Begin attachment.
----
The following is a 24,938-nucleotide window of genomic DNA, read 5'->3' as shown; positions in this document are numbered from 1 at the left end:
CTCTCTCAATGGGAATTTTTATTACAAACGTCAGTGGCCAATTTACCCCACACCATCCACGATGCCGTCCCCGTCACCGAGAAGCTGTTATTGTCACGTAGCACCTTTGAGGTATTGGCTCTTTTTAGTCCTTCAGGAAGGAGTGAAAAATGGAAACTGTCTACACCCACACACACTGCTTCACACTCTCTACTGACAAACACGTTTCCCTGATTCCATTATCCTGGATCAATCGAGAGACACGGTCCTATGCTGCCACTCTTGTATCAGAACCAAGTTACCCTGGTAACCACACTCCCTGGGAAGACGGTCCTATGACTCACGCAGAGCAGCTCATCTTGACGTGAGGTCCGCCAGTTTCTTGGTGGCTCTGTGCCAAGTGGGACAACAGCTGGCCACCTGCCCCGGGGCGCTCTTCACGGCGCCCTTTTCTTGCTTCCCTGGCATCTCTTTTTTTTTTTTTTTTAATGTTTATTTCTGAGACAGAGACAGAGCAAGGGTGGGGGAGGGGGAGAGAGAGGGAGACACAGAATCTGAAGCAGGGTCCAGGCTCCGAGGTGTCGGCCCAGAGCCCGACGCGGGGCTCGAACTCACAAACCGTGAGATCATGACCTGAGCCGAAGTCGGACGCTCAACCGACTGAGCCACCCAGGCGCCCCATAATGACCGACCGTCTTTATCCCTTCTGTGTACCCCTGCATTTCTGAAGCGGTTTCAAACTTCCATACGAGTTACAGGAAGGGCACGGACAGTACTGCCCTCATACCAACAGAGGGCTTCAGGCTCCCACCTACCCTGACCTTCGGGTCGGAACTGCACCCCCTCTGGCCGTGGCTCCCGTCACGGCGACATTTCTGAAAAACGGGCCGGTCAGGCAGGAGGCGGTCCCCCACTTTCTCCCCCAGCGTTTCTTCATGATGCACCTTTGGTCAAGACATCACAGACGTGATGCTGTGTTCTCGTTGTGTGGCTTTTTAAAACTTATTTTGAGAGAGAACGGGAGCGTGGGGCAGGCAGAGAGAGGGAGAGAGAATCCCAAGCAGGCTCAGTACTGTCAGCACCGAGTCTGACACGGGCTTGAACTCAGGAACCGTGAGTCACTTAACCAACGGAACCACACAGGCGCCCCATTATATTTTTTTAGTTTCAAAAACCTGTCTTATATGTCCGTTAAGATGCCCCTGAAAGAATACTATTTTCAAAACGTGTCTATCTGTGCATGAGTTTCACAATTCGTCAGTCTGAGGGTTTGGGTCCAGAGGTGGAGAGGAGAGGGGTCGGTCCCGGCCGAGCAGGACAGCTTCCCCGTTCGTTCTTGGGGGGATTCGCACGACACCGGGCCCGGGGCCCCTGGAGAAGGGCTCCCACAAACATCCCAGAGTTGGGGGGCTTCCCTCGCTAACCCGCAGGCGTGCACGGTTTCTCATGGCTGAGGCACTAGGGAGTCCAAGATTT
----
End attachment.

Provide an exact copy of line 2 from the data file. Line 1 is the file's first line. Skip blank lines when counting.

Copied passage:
CTCTCTCAATGGGAATTTTTATTACAAACGTCAGTGGCCAATTTACCCCACACCATCCACGATGCCGTCCCCGTCACCGAGAAGCTGTTATTGTCACGTAGCACCTTTGAGGTATTGGCTCTTTTTAGTCCTTCAGGAAGGAGTGAAAAATGGAAACTGTCTACACCCACACACACTGCTTCACACTCTCTACTGACAAACACGTTTCCCTGATTCCATTATCCTGGATCAATCGAGAGACACGGTCCTATGCTGCCACTCTTGTATCAGAACCAAGTTACCCTGGTAACCACACTCCCTGGGAAGACGGTCCTATGACTCACGCAGAGCAGCTCATCTTGACGTGAGGTCCGCCAGTTTCTTGGTGGCTCTGTGCCAAGTGGGACAACAGCTGGCCACCTGCCCCGGGGCGCTCTTCACGGCGCCCTTTTCTTGCTTCCCTGGCATCTCTTTTTTTTTTTTTTTTAATGTTTATTTCTGAGACAGAGACAGAGCAAGGGTGGGGGAGGGGGAGAGAGAGGGAGACACAGAATCTGAAGCAGGGTCCAGGCTCCGAGGTGTCGGCCCAGAGCCCGACGCGGGGCTCGAACTCACAAACCGTGAGATCATGACCTGAGCCGAAGTCGGACGCTCAACCGACTGAGCCACCCAGGCGCCCCATAATGACCGACCGTCTTTATCCCTTCTGTGTACCCCTGCATTTCTGAAGCGGTTTCAAACTTCCATACGAGTTACAGGAAGGGCACGGACAGTACTGCCCTCATACCAACAGAGGGCTTCAGGCTCCCACCTACCCTGACCTTCGGGTCGGAACTGCACCCCCTCTGGCCGTGGCTCCCGTCACGGCGACATTTCTGAAAAACGGGCCGGTCAGGCAGGAGGCGGTCCCCCACTTTCTCCCCCAGCGTTTCTTCATGATGCACCTTTGGTCAAGACATCACAGACGTGATGCTGTGTTCTCGTTGTGTGGCTTTTTAAAACTTATTTTGAGAGAGAACGGGAGCGTGGGGCAGGCAGAGAGAGGGAGAGAGAATCCCAAGCAGGCTCAGTACTGTCAGCACCGAGTCTGACACGGGCTTGAACTCAGGAACCGTGAGTCACTTAACCAACGGAACCACACAGGCGCCCCATTATATTTTTTTAGTTTCAAAAACCTGTCTTATATGTCCGTTAAGATGCCCCTGAAAGAATACTATTTTCAAAACGTGTCTATCTGTGCATGAGTTTCACAATTCGTCAGTCTGAGGGTTTGGGTCCAGAGGTGGAGAGGAGAGGGGTCGGTCCCGGCCGAGCAGGACAGCTTCCCCGTTCGTTCTTGGGGGGATTCGCACGACACCGGGCCCGGGGCCCCTGGAGAAGGGCTCCCACAAACATCCCAGAGTTGGGGGGCTTCCCTCGCTAACCCGCAGGCGTGCACGGTTTCTCATGGCTGAGGCACTAGGGAGTCCAAGATTT